In the last week, many notable Americans have passed away. This will cover a few of these amazing people from various walks of life that helped to shape American culture in some way.


Powers Boothe (1948-2017) was a film and television actor who got his start on Broadway and did voice acting for several video games. Boothe had his first major breakthrough in 1980, when he played Jim Jones in the TV movie "Guyana Tragedy: The Story of Jim Jones." For this role he would win the Primetime Emmy for Outstanding Lead Actor in a Limited Series or a Special.

He would appear in movies such as "Red Dawn," "Tombstone," "Nixon," and "Sin City," among others. On TV, he had roles in "Deadwood," 24," Attila," "Nashville," and many more. Boothe died in his sleep on May 14 at age 68 from natural causes.

Chris Cornell (1964-2017) was a musician, singer, and songwriter. In the early 1980s, he was a member of the cover band The Shemps, whose members would go on to form the band Soundgarden. Cornell was the lead vocalist of the band from 1984 until they broke up in 1997. During the 1990s they gained massive popularity, with their 1994 album "Superunknown" debuting at number one. This album also launched arguably their most recognizable hit, "Black Hole Sun."

After the band broke up, Cornell embarked on a solo career until he became the lead vocalist of Audioslave in 2001.

The band's three albums all found major success. However, Cornell left the band in 2007 to continue his solo career. In 2010, Soundgarden got back together and Cornell was a member until his death. This January, Audioslave had their first reunion concert in 12 years at the Prophets of Rage's Anti-Inaugural Ball. Cornell was tragically found dead on May 18 at age 52 after he committed suicide by hanging.


Frank Brian (1923-2017) was a professional basketball player. He played his first three seasons with the Anderson Packers, the first two of which were in the NBL. He then spent a year with the Tri-Cities Blackhawks before spending his last five seasons with the Fort Wayne Pistons. Brian was a 2-Time NBL and 2-Time NBA All-Star.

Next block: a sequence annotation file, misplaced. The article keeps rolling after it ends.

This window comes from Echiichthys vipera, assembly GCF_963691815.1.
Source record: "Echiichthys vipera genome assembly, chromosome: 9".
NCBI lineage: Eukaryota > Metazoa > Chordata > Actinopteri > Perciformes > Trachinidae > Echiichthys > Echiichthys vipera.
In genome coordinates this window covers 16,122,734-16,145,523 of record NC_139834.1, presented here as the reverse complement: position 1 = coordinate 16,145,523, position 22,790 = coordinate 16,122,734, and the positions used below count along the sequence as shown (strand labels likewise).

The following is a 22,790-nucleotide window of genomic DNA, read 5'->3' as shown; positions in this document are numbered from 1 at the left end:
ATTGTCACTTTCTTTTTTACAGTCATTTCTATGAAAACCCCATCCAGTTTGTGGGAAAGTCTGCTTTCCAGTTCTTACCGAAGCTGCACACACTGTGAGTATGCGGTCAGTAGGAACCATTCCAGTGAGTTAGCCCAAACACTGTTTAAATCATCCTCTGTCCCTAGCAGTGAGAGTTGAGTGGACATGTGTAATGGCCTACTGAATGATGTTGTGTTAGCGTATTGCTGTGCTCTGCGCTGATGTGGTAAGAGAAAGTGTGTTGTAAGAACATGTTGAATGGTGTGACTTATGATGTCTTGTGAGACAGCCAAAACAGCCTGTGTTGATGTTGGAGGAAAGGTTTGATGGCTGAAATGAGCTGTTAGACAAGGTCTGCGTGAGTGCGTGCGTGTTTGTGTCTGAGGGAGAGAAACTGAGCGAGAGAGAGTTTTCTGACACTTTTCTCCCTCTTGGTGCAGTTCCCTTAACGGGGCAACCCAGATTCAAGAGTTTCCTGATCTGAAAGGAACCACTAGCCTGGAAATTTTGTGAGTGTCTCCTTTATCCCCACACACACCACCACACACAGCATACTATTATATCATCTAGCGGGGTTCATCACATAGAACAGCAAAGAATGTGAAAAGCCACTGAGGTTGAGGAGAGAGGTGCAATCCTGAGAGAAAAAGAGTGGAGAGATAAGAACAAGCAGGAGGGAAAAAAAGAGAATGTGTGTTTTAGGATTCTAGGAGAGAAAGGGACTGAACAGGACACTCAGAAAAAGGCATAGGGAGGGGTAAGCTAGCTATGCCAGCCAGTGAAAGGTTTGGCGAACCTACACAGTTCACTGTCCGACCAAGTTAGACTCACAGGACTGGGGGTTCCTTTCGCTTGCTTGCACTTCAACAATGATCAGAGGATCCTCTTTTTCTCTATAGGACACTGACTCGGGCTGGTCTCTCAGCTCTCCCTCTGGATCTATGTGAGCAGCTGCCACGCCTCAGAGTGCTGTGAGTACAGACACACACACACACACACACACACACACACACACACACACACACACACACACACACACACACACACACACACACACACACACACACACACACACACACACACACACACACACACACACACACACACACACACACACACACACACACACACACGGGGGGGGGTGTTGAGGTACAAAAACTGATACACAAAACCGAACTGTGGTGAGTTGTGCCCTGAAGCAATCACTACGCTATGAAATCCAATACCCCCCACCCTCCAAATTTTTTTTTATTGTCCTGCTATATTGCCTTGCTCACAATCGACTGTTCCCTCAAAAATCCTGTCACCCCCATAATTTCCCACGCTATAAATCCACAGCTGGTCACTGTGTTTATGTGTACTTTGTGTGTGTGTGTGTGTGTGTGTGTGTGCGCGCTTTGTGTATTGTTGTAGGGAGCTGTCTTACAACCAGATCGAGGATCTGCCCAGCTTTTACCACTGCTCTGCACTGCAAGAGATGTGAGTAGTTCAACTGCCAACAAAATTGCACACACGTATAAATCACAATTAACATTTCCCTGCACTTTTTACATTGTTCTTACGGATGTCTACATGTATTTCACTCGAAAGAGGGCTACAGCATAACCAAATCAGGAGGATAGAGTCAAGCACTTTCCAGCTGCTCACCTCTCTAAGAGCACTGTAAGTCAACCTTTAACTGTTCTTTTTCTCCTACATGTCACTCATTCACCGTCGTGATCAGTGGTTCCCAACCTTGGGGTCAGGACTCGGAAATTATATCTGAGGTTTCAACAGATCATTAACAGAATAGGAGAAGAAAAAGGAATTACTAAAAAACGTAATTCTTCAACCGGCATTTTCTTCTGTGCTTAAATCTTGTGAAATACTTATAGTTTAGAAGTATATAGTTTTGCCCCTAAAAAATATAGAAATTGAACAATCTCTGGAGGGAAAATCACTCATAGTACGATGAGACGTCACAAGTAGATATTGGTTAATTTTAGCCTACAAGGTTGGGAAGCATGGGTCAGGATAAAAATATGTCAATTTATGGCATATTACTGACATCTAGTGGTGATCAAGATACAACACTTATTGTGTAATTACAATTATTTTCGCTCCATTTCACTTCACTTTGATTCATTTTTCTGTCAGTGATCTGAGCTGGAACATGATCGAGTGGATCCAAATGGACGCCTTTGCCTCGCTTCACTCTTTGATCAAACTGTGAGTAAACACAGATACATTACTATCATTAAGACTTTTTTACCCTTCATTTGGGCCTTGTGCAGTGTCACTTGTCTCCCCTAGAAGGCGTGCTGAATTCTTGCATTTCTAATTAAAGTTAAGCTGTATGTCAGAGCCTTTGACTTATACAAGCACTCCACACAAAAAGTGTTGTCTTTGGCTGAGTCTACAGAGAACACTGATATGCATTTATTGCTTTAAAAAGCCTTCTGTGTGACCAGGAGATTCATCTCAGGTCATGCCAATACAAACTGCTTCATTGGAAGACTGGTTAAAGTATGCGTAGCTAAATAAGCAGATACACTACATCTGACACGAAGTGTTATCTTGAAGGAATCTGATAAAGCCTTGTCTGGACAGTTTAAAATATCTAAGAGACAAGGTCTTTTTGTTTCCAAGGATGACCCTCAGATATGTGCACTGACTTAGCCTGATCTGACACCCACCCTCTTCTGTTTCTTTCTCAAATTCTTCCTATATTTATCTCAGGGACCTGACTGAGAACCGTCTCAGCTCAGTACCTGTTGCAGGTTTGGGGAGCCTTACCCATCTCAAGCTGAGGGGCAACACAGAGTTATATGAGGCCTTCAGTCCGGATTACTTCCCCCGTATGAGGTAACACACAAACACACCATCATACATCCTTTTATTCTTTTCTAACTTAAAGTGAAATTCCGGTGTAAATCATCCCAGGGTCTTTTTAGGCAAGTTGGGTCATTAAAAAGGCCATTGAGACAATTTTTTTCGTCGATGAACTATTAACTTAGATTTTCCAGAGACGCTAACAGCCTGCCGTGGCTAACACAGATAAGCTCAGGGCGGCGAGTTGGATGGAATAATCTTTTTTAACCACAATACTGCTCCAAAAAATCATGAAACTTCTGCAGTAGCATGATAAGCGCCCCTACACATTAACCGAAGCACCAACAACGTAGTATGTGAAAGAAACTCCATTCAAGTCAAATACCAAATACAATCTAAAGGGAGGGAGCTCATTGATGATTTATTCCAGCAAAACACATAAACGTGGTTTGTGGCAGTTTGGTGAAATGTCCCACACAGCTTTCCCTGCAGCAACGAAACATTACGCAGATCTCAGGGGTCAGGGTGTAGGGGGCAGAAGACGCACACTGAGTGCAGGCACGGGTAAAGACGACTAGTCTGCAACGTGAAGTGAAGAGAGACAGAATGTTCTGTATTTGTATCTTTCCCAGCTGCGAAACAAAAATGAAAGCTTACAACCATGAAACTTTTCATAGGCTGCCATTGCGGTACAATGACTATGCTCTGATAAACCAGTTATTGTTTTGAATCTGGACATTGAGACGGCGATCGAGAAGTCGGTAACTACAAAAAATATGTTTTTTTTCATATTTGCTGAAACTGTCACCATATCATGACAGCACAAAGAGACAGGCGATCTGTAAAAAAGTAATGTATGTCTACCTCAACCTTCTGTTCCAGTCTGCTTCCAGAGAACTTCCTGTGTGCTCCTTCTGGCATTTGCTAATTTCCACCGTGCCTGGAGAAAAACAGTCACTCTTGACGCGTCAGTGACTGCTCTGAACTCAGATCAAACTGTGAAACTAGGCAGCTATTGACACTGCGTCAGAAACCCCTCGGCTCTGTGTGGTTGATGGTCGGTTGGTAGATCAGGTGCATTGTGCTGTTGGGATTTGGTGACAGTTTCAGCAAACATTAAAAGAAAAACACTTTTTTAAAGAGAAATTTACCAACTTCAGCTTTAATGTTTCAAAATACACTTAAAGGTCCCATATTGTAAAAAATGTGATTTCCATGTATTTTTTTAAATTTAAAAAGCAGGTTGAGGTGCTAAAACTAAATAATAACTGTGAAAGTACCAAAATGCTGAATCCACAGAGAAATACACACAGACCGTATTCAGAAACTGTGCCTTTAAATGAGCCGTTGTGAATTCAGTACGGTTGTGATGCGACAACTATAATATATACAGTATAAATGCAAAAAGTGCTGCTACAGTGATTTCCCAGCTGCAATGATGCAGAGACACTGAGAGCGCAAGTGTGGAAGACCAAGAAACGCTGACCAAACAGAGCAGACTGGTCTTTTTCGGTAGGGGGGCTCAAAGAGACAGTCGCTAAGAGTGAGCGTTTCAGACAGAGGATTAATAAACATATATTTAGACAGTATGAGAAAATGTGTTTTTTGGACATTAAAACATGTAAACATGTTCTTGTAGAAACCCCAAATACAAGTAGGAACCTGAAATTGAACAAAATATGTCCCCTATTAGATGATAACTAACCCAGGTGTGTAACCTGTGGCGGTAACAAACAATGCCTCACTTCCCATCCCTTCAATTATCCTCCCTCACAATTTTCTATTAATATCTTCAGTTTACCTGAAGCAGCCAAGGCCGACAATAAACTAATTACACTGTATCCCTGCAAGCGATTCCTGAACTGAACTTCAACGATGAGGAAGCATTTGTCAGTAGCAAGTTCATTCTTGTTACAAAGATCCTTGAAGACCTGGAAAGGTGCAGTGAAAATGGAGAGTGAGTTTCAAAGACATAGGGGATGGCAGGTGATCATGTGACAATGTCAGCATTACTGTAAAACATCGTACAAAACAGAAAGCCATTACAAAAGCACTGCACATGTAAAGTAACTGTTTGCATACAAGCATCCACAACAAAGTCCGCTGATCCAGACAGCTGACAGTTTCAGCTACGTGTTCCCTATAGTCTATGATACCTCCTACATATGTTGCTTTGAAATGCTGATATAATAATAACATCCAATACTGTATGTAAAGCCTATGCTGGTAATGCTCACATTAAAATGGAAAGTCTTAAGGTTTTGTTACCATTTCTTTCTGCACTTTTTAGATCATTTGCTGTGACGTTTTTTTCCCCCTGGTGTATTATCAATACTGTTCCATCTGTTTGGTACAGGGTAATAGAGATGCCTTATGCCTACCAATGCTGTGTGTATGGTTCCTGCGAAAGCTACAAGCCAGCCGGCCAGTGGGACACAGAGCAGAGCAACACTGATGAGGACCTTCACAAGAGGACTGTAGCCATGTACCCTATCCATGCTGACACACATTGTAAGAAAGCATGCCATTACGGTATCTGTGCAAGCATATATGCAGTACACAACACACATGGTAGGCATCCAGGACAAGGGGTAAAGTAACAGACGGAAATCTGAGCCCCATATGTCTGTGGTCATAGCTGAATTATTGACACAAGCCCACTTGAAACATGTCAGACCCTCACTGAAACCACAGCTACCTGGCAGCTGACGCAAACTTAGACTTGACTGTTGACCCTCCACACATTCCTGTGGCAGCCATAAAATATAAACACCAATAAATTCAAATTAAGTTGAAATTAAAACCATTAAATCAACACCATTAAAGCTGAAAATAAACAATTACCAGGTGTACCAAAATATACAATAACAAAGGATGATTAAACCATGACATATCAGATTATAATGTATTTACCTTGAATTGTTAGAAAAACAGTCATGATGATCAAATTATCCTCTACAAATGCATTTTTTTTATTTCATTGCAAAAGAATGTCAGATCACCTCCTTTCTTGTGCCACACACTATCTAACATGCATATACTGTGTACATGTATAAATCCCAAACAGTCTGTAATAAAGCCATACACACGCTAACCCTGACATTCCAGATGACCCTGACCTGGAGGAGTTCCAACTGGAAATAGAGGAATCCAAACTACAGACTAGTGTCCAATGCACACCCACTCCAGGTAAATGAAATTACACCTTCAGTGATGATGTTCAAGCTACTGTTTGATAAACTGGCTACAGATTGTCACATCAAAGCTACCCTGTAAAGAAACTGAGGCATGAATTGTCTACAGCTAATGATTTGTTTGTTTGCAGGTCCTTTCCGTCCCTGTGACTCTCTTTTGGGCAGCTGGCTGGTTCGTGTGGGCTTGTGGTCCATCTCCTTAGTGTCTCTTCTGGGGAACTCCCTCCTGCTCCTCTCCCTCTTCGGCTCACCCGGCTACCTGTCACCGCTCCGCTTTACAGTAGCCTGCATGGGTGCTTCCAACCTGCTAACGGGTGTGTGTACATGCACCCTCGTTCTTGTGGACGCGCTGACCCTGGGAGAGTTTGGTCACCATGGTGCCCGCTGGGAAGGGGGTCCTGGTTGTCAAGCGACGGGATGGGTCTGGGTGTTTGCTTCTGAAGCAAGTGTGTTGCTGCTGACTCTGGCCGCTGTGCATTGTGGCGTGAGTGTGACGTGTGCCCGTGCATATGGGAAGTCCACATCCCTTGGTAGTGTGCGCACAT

He also made the All-NBA Second Team twice. Interestingly enough, he was the last surviving player from the first NBA All-Star game in 1951. Brian died on May 17 at age 94.

Wayne Walker (1936-2017) was an NFL football player. He played 15 seasons as a linebacker and kicker for the Detroit Lions. During his career, Walker made the Pro Bowl three times and made one AP All-Pro First Team. He also set a Lions record at the time of his retirement with 200 games played. After he retired, Walker worked as a CBS broadcaster on NFL games for 11 years. He also was the sports director for San Francisco's KPIX-TV for 20 years. Walker died on May 19 at age 80 from complications due to Parkinson's disease.


Roger Ailes (1940-2017) was a television executive and media consultant. Ailes rose to fame as the executive producer of "The Mike Douglas" show in the 1960s. It was there that he would meet one of the show's guests, Richard Nixon, who would hire Ailes to work on his presidential campaign as the Executive Producer for TV. Later, Ailes would work with Ronald Reagan and George H.W. Bush on their successful presidential campaigns.

In 1993, he got back into TV by becoming the president of CNBC and creating the channel that would eventually become MSNBC. In 1996, Ailes started the job he is best known for by becoming the founding CEO of Fox News. In 2005, he was named the chairman of Fox Television Stations Group.

Last July, former Fox news anchor Gretchen Carlson filed a sexual harassment lawsuit against Ailes. Two weeks after this, Ailes resigned from his post at Fox News. Ailes died on May 18 from a subdural hematoma at age 77, one week after falling and hitting his head.

Rich Buckler (1949-2017) was a comic book artist. Starting in the mid-1970s up until 1990, he drew almost every major character working at Marvel and DC. His best-known work was on Marvel's Fantastic Four comics. He worked on various editions from 1974 until 1989. Buckler was also the co-creator of Marvel's "Deathlok"and DC's "All-Star Squadron." He was also the author of two books in the late 1980s and became an Inkwell Ambassador in 2015. Buckler died on May 19 at age 68 from cancer.